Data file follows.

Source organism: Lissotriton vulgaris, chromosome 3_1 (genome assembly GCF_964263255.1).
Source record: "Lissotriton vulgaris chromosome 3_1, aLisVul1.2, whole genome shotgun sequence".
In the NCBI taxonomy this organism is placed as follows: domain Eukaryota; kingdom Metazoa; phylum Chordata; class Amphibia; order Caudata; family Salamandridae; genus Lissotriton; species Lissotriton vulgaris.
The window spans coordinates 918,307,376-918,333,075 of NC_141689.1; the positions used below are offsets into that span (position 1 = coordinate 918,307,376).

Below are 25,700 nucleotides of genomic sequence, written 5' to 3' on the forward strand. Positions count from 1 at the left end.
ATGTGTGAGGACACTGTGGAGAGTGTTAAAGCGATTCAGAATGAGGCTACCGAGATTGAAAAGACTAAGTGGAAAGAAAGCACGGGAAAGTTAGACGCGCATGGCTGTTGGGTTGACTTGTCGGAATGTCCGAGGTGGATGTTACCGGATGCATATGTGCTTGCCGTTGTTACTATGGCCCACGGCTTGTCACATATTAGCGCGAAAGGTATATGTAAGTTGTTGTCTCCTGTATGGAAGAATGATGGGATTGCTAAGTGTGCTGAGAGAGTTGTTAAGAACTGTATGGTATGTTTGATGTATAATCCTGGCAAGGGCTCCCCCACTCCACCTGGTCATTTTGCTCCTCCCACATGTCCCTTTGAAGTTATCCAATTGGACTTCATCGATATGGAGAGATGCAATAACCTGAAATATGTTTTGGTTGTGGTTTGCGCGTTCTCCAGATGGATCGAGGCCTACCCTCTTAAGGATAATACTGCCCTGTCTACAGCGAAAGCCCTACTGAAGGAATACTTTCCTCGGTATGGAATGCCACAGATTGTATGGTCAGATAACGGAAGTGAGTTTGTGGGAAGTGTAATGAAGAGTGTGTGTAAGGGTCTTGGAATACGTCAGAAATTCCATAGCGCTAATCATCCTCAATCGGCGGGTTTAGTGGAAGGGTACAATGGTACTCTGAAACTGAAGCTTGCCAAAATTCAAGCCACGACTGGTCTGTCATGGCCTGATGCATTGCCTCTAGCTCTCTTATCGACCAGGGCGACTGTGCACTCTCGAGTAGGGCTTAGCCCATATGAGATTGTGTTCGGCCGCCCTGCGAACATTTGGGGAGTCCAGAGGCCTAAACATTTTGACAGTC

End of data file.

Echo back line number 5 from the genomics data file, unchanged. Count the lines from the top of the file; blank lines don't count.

Below are 25,700 nucleotides of genomic sequence, written 5' to 3' on the forward strand. Positions count from 1 at the left end.